Lorquin's Admiral (Limenitis lorquini) (Boisduval, 1852)
Diagnosis: Although slightly smaller (wingspan: 47 to 71 mm) than the other admirals, it is still a striking butterfly. It can easily be recognized by the orange tips of the forewing upperside. There is a white band across both wings, above and below. Females are considerably larger than males.
Subspecies: None. Populations in Canada and the northwestern U.S. have previously been treated as subspecies burrisonii, originally described from "Landsdowne" [Lansdowne Creek near Fairmont Hot Springs?], British Columbia; see Remarks below.
Range: This is mainly a species of the west coast in the U.S., moving farther inland in the more northerly parts of its range. In Canada, it is widespread in southern British Columbia, including Vancouver Island, north to Emerald Lake. It also occurs in extreme southwestern Alberta and there is a single record from the Cypress Hills in southwestern Saskatchewan.
Early Stages: The mature larva is mottled olive and yellow with a white patch on the back. The hump is smaller than in other admirals. It feeds on a variety of trees, including willow (Salix spp.), poplar and cottonwood (Populus spp.), and cherry (Prunus spp.). It also feeds on orchard trees, such as plum, cherry, and apple.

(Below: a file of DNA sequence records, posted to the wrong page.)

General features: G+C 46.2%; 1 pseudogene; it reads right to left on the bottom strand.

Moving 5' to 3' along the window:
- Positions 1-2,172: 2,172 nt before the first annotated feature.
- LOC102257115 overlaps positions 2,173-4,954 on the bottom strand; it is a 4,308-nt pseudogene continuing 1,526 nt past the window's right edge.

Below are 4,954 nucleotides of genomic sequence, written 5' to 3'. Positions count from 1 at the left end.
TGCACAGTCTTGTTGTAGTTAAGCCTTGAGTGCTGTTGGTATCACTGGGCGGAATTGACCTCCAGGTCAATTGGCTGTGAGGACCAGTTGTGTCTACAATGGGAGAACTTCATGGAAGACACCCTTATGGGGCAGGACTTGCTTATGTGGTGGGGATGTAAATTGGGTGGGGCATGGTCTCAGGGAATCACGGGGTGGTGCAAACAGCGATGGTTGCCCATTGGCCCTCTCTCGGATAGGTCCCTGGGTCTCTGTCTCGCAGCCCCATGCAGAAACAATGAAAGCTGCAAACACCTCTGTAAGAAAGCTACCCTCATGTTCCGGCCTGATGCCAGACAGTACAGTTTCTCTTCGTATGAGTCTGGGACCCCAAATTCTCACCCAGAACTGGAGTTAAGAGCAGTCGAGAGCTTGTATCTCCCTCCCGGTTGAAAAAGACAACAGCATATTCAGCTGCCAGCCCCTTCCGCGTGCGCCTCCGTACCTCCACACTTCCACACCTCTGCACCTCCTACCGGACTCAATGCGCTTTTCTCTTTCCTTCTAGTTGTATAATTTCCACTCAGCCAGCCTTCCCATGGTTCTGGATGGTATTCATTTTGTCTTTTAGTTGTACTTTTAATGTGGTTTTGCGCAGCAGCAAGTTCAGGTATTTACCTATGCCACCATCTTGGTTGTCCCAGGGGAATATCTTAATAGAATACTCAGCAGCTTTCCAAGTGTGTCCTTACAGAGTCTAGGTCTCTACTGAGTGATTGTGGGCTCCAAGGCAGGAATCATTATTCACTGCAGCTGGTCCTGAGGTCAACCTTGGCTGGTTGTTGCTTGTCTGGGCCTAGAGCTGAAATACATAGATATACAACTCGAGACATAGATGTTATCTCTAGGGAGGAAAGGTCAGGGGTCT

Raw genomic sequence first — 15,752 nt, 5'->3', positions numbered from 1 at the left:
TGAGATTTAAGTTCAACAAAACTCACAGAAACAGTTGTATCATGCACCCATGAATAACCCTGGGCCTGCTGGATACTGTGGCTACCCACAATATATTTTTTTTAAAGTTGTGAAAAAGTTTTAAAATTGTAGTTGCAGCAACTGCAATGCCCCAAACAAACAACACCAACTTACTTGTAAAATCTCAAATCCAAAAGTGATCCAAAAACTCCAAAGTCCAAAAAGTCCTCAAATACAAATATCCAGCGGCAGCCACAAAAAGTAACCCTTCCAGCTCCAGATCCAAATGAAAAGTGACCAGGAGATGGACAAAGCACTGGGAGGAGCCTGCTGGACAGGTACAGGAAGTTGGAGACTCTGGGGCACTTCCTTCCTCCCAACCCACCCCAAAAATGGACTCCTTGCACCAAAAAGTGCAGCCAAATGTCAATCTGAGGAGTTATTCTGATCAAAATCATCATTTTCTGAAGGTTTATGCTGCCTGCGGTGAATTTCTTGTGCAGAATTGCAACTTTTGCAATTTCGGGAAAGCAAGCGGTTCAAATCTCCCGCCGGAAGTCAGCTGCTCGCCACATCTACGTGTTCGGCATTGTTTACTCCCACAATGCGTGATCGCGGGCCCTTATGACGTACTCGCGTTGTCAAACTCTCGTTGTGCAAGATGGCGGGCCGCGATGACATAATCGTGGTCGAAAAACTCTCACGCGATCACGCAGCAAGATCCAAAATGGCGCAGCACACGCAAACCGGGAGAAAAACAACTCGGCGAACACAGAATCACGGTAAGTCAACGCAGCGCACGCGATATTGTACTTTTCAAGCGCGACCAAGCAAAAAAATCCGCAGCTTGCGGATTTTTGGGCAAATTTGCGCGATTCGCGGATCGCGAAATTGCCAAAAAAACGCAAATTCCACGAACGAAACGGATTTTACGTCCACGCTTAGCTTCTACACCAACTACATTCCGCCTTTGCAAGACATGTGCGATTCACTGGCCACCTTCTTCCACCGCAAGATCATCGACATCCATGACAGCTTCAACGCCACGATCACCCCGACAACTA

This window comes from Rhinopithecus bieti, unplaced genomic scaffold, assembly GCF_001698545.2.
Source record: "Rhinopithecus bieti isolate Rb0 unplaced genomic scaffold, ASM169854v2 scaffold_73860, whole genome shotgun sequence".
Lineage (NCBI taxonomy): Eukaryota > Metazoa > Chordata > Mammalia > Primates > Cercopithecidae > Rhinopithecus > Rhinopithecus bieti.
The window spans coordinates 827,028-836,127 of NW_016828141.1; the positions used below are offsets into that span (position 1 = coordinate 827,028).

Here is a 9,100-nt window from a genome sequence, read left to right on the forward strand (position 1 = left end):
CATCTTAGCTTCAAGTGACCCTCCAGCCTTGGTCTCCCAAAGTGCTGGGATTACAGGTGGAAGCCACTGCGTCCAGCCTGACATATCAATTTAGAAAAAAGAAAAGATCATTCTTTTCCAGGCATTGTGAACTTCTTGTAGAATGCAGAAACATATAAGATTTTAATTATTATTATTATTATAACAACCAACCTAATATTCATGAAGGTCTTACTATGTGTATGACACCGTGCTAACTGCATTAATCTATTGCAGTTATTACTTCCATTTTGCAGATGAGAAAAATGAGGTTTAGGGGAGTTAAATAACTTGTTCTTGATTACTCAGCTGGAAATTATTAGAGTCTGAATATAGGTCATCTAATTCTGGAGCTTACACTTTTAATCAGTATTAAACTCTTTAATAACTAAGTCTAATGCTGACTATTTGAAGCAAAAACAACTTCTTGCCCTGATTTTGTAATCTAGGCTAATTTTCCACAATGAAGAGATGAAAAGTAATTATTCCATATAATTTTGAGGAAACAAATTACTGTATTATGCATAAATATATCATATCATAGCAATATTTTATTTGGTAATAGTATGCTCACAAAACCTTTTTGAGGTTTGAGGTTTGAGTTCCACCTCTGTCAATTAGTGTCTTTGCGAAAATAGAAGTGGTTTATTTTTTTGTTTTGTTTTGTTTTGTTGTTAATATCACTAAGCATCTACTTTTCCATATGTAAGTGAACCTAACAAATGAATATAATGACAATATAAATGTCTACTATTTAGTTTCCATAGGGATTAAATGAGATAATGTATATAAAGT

Abundance: This species is locally common in southern British Columbia; it is rare in Alberta and Saskatchewan.
Flight Season: Lorquin's Admiral flies from June until August in Canada.
Habits: This is a very pugnacious butterfly, often attacking any intruder in its territory, even large birds (Pyle, 1981). It is mainly found in or near woodlands, including orchards and parks. This striking butterfly sits on tree leaves at the forest edge, with its wings characteristically held at a 45-degreeangle, showing off the bright orange wing tips.
Remarks: Subspecies burrisonii, described from a series of specimens from southeastern British Columbia, was characterized by lack of orange at the wing tips, the presence of red spots along the white band on the hindwing, and less white shading on the underside. Material from southeastern British Columbia and southwestern Alberta matching the description are hybrids between lorquini and arthemis.
© 2002. This material is reproduced with permission from The Butterflies of Canada by Ross A. Layberry, Peter W. Hall, and J. Donald Lafontaine. University of Toronto Press; 1998. Specimen photos courtesy of John T. Fowler.
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